Legislative Council: Wednesday, September 13, 2023



The Hon. N.J. CENTOFANTI (Leader of the Opposition) (14:23): I seek leave to make a brief explanation before asking a question of the Attorney-General regarding sentencing.

Leave granted.

The Hon. N.J. CENTOFANTI: It was reported in The Advertiser on Tuesday 12 September that a man who pleaded guilty to assault causing harm has received a suspended sentence and a two-year good behaviour bond. The court heard that the perpetrator repeatedly punched the victim, who was a security guard, even while he was laying on the ground unconscious.

My questions to the Attorney-General are: does the Attorney believe that the decision to suspend the sentence of the perpetrator was appropriate, given the violent nature of the offence, and what measures are in place to ensure that sentencing reflects the seriousness of the type of offence?

The Hon. K.J. MAHER (Minister for Aboriginal Affairs, Attorney-General, Minister for Industrial Relations and Public Sector) (14:24): I thank the honourable member for her question. It will be a very similar answer to that which I often give to the Hon. Dennis Hood, who is very vigilant in asking questions in relation to sentencing.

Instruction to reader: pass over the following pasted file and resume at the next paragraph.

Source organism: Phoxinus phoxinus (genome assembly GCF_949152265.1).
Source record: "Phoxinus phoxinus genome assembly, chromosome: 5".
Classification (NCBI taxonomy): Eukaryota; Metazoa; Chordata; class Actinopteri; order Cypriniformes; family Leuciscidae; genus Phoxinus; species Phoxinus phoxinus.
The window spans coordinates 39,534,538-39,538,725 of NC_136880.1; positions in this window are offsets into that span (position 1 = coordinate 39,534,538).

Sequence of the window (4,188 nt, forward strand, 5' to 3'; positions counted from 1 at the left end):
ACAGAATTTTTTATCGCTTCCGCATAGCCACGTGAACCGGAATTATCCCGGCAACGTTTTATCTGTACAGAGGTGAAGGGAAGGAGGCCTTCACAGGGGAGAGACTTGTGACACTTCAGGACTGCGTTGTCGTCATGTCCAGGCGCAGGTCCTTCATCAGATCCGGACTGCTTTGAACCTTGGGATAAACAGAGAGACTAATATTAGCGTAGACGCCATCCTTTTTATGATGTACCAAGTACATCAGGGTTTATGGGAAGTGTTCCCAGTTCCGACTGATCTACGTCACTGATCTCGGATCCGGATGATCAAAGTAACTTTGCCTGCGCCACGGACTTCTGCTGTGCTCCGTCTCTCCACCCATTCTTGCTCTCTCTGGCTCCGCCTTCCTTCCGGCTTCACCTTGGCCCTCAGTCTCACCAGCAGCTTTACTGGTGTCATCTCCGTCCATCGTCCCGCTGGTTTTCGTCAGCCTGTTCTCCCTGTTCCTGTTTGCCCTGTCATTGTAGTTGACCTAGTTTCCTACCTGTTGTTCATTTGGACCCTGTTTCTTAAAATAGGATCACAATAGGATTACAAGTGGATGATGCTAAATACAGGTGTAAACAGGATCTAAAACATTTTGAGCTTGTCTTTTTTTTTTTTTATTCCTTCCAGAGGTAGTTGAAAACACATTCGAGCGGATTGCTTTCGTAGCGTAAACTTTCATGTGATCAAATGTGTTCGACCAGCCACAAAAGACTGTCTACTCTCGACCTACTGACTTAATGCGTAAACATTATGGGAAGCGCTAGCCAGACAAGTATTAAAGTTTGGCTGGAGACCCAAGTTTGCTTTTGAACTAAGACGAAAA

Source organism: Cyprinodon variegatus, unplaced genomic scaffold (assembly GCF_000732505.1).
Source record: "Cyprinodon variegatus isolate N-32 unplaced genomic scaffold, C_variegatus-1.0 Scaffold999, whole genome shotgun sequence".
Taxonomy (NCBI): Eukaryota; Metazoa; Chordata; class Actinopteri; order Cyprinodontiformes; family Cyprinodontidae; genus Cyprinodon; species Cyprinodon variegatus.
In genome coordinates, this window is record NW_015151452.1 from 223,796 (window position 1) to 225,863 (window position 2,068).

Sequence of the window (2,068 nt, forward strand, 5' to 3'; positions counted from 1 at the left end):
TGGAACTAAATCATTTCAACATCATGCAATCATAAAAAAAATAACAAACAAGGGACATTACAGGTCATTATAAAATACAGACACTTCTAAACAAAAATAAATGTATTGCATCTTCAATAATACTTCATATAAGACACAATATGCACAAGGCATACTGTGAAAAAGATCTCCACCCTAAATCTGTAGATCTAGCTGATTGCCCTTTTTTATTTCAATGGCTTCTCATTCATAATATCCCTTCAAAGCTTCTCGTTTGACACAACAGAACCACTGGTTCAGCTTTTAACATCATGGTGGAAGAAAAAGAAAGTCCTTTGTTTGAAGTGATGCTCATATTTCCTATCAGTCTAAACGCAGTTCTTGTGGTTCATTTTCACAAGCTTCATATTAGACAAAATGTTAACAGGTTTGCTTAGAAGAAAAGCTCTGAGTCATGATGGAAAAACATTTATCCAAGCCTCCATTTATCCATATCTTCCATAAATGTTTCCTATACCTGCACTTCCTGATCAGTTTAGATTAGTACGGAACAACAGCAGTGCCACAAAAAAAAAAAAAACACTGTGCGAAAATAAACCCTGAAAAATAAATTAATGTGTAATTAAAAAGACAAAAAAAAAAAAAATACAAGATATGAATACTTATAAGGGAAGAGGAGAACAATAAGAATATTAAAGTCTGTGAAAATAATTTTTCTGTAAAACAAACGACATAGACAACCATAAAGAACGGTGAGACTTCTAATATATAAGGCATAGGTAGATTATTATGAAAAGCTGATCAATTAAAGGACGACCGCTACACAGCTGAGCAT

I don't know the exact details of the offence to which the honourable member refers, but it would be the judge or the magistrate in these cases or, in the case of a major indictable offence, perhaps a jury who would hear everything that is put before the court—all the circumstances of the offending, all the details of the offence—and then make a decision in terms of the sentencing based on that.

The ultimate arbiters of the range of sentences that can be imposed, of course, is us, the parliament. We set down the range of sentences imposed, based on community standards, for various offences. It is up to the courts to use the guidelines that parliament has set down for the range of sentences and apply the appropriate sentence, taking into account all of the circumstances in a case. As I said to you, I'm not privy, as the honourable member wouldn't be, to all the circumstances in relation to that case and what led to that sentence.

Of course, there is a safeguard if there is a sentence that is manifestly inadequate. The police, which I assume would be the prosecutor in the case the honourable member is referring to—or the DPP in more serious offences—have the ability to lodge an appeal to a sentence that is manifestly inadequate, which they often do. As I said, that is a regular thing that occurs.